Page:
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I have called this a commentary rather than a refutation, because there is nothing to refute as such, save perhaps this:
In accepting the literal truth of stories like these, fundamentalist Christians accord the Bible a privileged status that they deny the literature of other nations contemporary to biblical times.
Beg pardon? Who denies what, where?:
The Jewish historian Josephus, for example, claimed that during the feast of unleaven bread just before the Jewish-Roman wars, a light so bright shined around the temple altar at the ninth hour of the night that it gave the appearance of "bright day time" for the space of half an hour (Wars of the Jews 6:5.3). He reported that a heifer being led to the altar at the same festival gave birth to a lamb in the midst of the temple and that the eastern gate of the temple, which was so "vastly heavy" that 20 men had been needed to close it, was seen to open "of its own accord about the sixth hour of the night" (Ibid.). He went on to report that a few days after the feast, just before sunset "chariots and troops of soldiers in their armor were seen running about among the clouds and surrounding the city" (Ibid.).
Of this we are told, "Not even radical fundamentalists believe that these events actually happened, even though the works of Josephus contain some of the same miraculous claims that are in the Old Testament."
Really? So where do I, and R. C. Sproul, fit on that range of radicals? Both RC and I (and others) have no problem believing that these events actually happened. We see them as fulfillments of the Olivet Discourse prophecies against Jerusalem.
Beyond that, how many people have actually been asked about this?
"Fundamentalists, of course, believe that if Josephus recorded stories of miraculous deeds that have their parallels in the Bible, then they should be believed insofar as they agree with the biblical accounts, but if Josephus wrote about miraculous deeds that don't have parallels in the Bible, like those mentioned earlier, then they may be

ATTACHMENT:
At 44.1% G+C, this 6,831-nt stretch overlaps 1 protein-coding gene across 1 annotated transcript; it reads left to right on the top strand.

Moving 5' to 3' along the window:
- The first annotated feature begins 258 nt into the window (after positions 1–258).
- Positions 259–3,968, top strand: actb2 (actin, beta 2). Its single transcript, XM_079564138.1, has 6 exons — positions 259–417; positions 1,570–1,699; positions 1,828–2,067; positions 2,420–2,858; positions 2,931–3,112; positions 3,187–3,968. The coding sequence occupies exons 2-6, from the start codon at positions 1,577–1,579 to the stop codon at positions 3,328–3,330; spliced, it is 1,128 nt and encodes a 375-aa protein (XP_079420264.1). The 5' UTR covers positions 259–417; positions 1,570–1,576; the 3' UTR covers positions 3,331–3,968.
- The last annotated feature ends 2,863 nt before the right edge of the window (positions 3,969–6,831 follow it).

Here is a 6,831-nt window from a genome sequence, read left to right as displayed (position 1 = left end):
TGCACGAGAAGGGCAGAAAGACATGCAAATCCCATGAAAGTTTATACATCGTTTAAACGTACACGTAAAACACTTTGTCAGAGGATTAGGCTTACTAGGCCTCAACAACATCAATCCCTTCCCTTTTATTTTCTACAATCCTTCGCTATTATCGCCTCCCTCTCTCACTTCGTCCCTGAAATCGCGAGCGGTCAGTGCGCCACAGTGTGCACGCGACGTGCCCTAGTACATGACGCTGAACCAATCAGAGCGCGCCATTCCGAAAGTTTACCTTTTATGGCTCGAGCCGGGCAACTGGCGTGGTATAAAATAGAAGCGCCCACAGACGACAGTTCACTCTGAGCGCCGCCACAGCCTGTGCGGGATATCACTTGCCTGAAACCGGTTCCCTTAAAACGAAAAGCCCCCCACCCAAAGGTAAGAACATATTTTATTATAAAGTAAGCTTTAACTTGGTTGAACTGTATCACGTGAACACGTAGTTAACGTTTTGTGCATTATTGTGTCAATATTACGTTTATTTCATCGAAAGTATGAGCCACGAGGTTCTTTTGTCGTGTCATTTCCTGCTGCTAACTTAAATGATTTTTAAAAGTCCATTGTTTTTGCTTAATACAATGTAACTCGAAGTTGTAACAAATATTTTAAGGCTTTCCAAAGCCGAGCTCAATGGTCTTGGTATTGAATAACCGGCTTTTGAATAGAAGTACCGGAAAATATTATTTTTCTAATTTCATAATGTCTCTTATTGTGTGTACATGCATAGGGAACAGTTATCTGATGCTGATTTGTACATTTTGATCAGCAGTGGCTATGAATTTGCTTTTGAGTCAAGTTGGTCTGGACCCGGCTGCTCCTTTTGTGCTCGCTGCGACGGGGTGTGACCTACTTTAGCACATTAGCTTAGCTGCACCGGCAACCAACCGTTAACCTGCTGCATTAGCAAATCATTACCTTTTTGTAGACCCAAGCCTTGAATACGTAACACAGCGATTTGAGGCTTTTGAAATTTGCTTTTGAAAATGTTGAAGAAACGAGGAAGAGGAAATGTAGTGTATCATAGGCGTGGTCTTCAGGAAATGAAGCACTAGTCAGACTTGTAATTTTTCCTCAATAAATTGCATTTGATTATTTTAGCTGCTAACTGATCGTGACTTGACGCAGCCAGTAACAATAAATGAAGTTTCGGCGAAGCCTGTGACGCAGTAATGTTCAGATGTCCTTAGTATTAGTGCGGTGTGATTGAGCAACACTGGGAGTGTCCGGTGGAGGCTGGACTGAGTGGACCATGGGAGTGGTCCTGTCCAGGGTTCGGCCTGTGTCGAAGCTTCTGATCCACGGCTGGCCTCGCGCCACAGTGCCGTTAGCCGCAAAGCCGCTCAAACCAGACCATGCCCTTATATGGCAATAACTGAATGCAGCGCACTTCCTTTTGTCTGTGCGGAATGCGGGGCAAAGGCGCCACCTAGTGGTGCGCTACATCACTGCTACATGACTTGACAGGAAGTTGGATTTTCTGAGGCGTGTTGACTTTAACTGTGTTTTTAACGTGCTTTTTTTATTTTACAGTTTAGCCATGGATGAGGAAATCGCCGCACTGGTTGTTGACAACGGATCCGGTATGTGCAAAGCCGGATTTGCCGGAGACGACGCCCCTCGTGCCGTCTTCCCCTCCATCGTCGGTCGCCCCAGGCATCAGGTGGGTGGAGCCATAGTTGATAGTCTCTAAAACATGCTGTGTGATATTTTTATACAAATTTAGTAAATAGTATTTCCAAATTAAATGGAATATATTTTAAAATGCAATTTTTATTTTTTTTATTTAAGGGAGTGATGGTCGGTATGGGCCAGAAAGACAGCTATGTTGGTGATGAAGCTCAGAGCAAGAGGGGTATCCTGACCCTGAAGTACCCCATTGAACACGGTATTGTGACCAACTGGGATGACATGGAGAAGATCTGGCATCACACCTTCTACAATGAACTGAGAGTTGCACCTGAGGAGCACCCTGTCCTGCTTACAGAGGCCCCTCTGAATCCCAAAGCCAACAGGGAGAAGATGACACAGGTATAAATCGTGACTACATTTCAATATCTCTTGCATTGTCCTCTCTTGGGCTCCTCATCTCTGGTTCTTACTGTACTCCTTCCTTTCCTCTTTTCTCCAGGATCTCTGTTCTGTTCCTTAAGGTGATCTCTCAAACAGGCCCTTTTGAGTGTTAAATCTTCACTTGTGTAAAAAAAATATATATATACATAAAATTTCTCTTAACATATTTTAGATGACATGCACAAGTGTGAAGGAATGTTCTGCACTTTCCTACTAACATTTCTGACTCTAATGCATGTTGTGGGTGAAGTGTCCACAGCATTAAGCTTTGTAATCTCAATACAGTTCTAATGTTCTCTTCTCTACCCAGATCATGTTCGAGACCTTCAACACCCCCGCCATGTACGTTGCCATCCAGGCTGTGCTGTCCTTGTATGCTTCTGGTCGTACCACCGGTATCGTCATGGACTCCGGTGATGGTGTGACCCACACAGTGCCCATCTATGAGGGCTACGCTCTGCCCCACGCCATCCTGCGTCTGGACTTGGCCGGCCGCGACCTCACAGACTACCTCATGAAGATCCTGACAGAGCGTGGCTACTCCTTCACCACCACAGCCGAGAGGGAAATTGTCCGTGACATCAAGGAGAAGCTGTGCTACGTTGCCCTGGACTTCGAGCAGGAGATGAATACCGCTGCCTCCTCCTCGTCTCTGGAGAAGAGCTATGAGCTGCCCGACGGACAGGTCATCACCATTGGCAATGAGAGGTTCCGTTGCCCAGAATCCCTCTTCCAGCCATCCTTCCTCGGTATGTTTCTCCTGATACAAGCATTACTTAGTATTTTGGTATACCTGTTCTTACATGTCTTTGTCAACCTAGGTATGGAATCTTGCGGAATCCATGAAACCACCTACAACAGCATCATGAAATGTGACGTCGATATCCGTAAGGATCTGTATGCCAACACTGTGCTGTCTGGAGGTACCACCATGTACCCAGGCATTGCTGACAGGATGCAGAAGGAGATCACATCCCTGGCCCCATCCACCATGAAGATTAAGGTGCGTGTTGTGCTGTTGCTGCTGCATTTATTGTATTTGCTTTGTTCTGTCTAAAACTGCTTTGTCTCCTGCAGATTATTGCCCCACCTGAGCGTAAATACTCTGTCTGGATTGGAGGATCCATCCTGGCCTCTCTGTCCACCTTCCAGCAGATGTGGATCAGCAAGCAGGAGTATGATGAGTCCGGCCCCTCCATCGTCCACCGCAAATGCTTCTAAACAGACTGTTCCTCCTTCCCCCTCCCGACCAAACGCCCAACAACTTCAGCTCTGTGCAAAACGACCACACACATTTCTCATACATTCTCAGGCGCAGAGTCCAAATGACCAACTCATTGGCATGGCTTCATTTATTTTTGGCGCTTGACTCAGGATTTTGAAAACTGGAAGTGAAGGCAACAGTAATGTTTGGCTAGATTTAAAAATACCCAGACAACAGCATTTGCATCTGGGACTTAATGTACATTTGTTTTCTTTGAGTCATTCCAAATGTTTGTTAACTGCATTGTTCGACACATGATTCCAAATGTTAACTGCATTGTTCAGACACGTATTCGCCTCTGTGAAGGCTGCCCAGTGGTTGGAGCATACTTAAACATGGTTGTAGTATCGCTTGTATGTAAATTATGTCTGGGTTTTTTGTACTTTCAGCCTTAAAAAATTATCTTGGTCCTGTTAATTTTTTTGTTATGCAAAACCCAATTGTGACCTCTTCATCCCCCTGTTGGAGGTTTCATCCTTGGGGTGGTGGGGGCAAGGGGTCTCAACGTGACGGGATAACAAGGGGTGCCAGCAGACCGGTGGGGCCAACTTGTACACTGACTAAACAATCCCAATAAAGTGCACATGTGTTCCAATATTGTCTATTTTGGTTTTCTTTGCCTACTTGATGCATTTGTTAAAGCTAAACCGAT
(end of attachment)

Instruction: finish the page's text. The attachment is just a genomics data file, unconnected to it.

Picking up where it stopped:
Maybe some "fundamentalists" do believe this, but I don't know of any personally. I do not reject pagan miracles out of hand.
"The people of those times, in all nations, believed that miracles happened routinely."
Routinely? What's that mean? Once a day? Once a week?
- "The Roman historian Suetonius, for example, recorded as a fact that while Roman magistrates publicly argued about where to take the body of Julius Caesar to be cremated, two 'divine forms' came down with torches and set fire to the bier on which Caesar's body was lying in state (The Twelve Caesars, Penguin, 1979, p. 52). He reported that Caesar's 'soul' was seen as a comet for seven consecutive days about an hour before sunset (Ibid., p. 53). He reported that some had seen the spirit of Augustus Caesar ascending to heaven in the crematory flames (Ibid., 111). Suetonius told of a woman named Claudia, who to prove 'her perfect chastity' prayed to refloat a boat grounded in a mud-bank on the Tiber river, 'and did so' (Ibid., p. 114)...Bible fundamentalists, therefore, would say that if the boat in this story did actually float free from the mudbank after Claudia's prayer, the pagan prayer had had nothing to do with it."
We would? I have no idea, actually, whether the prayer did the job or not. I have no idea whether Caesar's body got a special escort and became a comet, or whether Augustus did either. I am in these cases a miracle agnostic at worst; but I am willing to take the reports at their value. Is this a problem for me? Not at all, and we'll explain why in a moment. For now let's look at the last example: